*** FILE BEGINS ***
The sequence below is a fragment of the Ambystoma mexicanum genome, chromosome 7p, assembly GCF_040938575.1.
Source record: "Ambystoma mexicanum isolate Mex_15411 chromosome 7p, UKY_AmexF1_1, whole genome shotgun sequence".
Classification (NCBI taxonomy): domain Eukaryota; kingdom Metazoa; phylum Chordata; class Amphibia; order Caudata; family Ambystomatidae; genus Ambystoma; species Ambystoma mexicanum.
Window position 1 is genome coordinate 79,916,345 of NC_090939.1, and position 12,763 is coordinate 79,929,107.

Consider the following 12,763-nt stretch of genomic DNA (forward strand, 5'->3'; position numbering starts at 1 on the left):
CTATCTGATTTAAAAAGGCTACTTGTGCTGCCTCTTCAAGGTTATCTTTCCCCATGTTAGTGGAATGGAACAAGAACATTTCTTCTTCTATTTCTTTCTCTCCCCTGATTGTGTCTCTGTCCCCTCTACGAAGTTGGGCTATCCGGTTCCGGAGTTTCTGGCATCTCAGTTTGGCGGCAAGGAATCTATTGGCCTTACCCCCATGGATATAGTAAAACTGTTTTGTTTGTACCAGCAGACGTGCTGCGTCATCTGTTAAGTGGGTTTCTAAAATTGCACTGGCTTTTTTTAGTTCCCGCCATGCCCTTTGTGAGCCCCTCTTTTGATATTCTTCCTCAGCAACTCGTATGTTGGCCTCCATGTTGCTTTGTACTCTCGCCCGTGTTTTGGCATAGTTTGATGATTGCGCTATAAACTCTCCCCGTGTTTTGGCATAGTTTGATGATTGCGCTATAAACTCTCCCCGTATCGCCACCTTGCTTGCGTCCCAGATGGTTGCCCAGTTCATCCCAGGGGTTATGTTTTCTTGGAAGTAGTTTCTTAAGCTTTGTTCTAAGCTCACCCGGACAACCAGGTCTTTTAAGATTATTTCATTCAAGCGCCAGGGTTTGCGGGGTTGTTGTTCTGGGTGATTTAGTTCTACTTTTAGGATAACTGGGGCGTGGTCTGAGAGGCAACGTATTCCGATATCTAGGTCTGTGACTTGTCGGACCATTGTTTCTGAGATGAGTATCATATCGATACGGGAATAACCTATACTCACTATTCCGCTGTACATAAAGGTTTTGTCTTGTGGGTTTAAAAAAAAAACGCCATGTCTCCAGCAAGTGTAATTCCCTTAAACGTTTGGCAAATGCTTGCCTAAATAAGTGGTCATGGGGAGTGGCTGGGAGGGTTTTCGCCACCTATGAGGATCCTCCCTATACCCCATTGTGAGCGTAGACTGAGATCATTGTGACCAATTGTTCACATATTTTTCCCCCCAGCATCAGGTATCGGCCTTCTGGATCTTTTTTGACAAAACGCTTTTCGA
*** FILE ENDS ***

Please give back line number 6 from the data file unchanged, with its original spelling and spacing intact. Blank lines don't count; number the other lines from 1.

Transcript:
CTATCTGATTTAAAAAGGCTACTTGTGCTGCCTCTTCAAGGTTATCTTTCCCCATGTTAGTGGAATGGAACAAGAACATTTCTTCTTCTATTTCTTTCTCTCCCCTGATTGTGTCTCTGTCCCCTCTACGAAGTTGGGCTATCCGGTTCCGGAGTTTCTGGCATCTCAGTTTGGCGGCAAGGAATCTATTGGCCTTACCCCCATGGATATAGTAAAACTGTTTTGTTTGTACCAGCAGACGTGCTGCGTCATCTGTTAAGTGGGTTTCTAAAATTGCACTGGCTTTTTTTAGTTCCCGCCATGCCCTTTGTGAGCCCCTCTTTTGATATTCTTCCTCAGCAACTCGTATGTTGGCCTCCATGTTGCTTTGTACTCTCGCCCGTGTTTTGGCATAGTTTGATGATTGCGCTATAAACTCTCCCCGTGTTTTGGCATAGTTTGATGATTGCGCTATAAACTCTCCCCGTATCGCCACCTTGCTTGCGTCCCAGATGGTTGCCCAGTTCATCCCAGGGGTTATGTTTTCTTGGAAGTAGTTTCTTAAGCTTTGTTCTAAGCTCACCCGGACAACCAGGTCTTTTAAGATTATTTCATTCAAGCGCCAGGGTTTGCGGGGTTGTTGTTCTGGGTGATTTAGTTCTACTTTTAGGATAACTGGGGCGTGGTCTGAGAGGCAACGTATTCCGATATCTAGGTCTGTGACTTGTCGGACCATTGTTTCTGAGATGAGTATCATATCGATACGGGAATAACCTATACTCACTATTCCGCTGTACATAAAGGTTTTGTCTTGTGGGTTTAAAAAAAAAACGCCATGTCTCCAGCAAGTGTAATTCCCTTAAACGTTTGGCAAATGCTTGCCTAAATAAGTGGTCATGGGGAGTGGCTGGGAGGGTTTTCGCCACCTATGAGGATCCTCCCTATACCCCATTGTGAGCGTAGACTGAGATCATTGTGACCAATTGTTCACATATTTTTCCCCCCAGCATCAGGTATCGGCCTTCTGGATCTTTTTTGACAAAACGCTTTTCGA